The wearables can now be utilized even in the remote rehabilitation treatment field. For example, intensive long-term rehabilitation is a major factor in ensuring the recovery of reduced exercise function after the onset of a stroke. Tracking the change in conditions of exercise functions can be utilized as a feedback means to guide appropriate rehabilitation processes [53,54,55]. Furthermore, remote home-rehabilitation applications based on wearables increase the time that patients can stay at home instead of visiting hospitals for the purpose of treatment, thereby reducing treatment costs. These remote applications can also be utilized to monitor the safety status of patients with movement disorders. A broad range of wearable devices that are integrated with wireless networks can track and analyze patients’ movement status such as walking, spotting movement difficulties, thereby automatically sending alarms or urgent call messages to their family members or caregivers when patients fall or experience a sudden shock [56,57,58]. These applications can both detect physiological states of patients and enhance their sensitivity of detection by combining with motion sensors such as accelerometer mounted in wearable sensors in the patient’s home environment. They may help patients with their daily living and reduce the stress on family members by providing accurate information after analyzing data streams in order to monitor health conditions, daily living activities, and urgent situations.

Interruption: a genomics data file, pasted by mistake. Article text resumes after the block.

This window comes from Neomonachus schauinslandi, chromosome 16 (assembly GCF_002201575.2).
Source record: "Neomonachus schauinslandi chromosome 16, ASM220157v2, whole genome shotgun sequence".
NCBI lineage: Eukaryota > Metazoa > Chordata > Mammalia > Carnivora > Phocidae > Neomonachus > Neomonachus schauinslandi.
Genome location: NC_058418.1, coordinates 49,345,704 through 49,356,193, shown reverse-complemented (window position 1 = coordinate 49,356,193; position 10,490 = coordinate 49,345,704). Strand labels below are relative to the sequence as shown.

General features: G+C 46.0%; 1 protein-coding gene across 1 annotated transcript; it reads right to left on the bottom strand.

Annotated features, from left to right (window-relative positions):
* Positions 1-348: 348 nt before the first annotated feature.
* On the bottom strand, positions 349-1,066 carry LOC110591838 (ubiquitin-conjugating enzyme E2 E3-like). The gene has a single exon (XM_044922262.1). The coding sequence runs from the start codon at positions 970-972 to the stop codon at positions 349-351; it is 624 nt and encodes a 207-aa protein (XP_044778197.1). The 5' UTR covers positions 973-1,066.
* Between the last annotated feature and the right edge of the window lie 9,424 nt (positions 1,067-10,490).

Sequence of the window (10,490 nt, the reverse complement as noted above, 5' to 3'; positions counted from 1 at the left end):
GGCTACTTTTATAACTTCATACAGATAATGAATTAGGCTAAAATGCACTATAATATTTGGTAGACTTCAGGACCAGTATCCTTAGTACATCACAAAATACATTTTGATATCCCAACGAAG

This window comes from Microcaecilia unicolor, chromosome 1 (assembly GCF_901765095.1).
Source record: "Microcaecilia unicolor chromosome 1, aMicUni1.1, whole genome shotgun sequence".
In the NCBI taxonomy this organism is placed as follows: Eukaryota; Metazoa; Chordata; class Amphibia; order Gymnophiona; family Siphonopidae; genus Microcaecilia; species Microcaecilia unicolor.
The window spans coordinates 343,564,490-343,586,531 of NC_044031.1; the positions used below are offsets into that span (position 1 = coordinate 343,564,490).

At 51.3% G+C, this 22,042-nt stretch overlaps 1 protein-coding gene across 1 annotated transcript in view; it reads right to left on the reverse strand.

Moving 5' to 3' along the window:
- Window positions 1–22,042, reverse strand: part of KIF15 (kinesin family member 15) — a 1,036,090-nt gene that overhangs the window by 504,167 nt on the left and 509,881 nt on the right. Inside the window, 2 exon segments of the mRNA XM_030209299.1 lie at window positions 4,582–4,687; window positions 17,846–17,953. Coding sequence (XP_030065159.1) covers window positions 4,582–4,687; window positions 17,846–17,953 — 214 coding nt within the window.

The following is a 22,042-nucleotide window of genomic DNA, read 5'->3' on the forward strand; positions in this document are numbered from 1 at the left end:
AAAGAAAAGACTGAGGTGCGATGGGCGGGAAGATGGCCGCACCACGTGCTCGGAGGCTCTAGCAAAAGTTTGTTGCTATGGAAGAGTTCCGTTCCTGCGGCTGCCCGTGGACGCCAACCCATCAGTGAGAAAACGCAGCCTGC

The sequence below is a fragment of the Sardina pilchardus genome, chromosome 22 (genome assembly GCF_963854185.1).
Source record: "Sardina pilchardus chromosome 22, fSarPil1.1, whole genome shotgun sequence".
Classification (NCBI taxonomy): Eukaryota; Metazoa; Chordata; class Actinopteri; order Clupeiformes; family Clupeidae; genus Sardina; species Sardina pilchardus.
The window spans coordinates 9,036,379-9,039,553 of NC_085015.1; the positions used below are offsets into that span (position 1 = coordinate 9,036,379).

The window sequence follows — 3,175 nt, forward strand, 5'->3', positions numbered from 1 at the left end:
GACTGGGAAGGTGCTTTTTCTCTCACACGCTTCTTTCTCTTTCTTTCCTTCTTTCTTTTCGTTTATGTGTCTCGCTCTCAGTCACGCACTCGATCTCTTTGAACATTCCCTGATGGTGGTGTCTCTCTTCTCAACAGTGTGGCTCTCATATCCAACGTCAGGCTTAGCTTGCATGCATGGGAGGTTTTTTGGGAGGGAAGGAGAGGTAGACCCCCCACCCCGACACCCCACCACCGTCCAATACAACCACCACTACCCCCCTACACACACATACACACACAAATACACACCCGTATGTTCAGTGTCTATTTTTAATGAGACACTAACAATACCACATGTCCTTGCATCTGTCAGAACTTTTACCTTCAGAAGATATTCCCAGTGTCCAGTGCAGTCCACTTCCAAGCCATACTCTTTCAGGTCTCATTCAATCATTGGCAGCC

4.2. Aid for the Disabled